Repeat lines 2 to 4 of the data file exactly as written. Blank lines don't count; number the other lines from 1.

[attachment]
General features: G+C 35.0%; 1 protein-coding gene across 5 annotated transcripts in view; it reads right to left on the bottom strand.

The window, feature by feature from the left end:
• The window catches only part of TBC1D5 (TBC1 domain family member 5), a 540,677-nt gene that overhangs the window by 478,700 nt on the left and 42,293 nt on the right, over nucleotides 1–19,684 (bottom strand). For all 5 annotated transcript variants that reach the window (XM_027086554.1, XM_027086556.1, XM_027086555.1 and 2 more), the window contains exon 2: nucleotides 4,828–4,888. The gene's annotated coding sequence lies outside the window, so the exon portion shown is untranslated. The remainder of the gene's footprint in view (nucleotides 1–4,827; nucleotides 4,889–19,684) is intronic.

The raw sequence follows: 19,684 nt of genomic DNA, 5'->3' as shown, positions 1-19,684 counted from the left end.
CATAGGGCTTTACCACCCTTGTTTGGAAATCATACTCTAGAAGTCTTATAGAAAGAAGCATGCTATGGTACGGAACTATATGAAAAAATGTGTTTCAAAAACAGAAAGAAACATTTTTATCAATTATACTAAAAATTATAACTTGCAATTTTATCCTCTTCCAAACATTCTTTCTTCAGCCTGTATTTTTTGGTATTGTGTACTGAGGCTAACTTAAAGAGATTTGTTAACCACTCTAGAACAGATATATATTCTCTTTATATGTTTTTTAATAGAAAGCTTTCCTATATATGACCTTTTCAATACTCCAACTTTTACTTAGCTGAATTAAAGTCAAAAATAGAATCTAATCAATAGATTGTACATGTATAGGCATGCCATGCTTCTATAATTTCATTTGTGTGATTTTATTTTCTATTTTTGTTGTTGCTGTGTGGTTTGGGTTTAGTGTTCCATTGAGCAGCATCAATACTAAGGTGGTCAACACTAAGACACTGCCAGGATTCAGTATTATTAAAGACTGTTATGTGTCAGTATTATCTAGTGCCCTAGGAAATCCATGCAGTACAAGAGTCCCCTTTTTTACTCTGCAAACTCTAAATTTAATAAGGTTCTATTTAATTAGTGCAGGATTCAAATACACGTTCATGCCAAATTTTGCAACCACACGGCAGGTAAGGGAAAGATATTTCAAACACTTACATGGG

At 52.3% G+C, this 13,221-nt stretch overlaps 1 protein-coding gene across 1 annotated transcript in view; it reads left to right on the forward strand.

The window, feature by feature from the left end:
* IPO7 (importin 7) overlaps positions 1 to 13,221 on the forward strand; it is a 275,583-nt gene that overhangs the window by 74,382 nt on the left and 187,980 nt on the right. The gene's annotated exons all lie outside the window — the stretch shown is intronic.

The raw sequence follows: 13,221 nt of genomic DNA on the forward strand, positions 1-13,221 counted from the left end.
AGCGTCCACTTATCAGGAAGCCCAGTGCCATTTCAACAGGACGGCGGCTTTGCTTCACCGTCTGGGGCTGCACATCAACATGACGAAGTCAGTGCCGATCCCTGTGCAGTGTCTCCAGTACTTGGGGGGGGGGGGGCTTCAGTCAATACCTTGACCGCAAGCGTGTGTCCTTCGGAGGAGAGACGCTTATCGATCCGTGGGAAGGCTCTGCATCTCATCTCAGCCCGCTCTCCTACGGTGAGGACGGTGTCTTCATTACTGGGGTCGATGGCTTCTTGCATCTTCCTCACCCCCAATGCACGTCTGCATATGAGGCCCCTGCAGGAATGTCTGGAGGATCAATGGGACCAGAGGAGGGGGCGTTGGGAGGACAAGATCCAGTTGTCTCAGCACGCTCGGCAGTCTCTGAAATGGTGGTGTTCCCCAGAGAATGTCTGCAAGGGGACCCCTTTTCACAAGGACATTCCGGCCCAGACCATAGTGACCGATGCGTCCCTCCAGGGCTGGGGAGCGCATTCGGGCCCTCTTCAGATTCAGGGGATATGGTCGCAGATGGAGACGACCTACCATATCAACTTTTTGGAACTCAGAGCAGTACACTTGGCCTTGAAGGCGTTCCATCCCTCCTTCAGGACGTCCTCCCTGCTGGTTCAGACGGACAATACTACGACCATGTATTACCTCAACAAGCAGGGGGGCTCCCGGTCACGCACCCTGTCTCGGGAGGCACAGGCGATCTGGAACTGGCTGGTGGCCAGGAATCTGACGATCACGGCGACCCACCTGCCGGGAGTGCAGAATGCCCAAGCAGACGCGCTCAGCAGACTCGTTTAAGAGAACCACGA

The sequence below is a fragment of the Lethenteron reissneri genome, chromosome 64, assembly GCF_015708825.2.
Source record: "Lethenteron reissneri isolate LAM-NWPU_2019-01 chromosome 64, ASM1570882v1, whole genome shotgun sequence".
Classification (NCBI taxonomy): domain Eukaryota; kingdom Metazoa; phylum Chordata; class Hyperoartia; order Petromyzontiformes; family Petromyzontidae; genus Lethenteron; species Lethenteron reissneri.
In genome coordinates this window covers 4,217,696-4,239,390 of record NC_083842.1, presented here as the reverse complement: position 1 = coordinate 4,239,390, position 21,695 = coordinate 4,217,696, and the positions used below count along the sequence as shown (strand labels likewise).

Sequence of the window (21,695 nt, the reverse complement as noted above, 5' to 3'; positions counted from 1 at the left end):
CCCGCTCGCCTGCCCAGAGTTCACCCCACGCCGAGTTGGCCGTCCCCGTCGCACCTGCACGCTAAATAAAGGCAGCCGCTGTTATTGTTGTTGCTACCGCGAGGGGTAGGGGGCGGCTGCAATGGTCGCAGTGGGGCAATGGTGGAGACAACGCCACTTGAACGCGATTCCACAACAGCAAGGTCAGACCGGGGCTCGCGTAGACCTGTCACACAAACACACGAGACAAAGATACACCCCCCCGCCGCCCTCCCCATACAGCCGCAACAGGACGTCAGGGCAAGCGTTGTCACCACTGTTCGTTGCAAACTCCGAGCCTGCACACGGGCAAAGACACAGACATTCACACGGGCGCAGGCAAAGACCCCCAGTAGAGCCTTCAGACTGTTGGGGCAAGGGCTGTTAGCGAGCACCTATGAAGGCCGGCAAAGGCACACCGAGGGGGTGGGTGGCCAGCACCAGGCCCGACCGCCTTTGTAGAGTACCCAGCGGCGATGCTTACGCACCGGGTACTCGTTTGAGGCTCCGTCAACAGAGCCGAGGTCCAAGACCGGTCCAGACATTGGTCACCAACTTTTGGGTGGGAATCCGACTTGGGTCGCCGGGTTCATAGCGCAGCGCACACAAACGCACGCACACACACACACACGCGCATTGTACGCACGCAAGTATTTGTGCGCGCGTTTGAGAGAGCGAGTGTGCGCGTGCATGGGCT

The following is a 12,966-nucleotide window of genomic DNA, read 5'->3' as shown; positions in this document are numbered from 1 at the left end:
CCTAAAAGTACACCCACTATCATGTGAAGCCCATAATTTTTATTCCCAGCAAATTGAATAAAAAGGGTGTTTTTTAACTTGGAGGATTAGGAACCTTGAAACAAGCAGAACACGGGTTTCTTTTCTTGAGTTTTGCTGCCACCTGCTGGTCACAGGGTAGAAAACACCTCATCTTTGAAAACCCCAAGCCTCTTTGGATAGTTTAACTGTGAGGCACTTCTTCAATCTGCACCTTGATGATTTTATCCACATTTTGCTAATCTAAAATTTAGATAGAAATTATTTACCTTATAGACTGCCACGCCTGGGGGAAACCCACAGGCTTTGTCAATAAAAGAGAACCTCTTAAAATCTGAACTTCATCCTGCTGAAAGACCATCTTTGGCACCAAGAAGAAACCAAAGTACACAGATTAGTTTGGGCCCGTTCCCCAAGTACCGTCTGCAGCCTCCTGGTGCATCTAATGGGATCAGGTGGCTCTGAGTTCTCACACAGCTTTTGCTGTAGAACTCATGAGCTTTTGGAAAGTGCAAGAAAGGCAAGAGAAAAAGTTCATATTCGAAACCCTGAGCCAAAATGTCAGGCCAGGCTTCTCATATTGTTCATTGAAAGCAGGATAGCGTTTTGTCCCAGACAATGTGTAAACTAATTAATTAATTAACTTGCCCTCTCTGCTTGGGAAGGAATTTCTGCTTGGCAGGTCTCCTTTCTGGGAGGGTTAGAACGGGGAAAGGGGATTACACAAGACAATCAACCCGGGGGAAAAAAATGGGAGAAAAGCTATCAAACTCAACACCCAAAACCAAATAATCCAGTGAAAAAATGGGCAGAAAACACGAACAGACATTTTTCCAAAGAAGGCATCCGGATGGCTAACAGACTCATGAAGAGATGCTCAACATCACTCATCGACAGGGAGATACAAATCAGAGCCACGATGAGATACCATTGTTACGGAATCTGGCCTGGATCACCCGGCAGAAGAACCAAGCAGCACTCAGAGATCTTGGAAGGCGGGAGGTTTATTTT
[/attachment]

The window, feature by feature from the left end:
• The window catches only part of TBC1D5 (TBC1 domain family member 5), a 540,677-nt gene that overhangs the window by 478,700 nt on the left and 42,293 nt on the right, over nucleotides 1–19,684 (bottom strand). For all 5 annotated transcript variants that reach the window (XM_027086554.1, XM_027086556.1, XM_027086555.1 and 2 more), the window contains exon 2: nucleotides 4,828–4,888. The gene's annotated coding sequence lies outside the window, so the exon portion shown is untranslated. The remainder of the gene's footprint in view (nucleotides 1–4,827; nucleotides 4,889–19,684) is intronic.

The raw sequence follows: 19,684 nt of genomic DNA, 5'->3' as shown, positions 1-19,684 counted from the left end.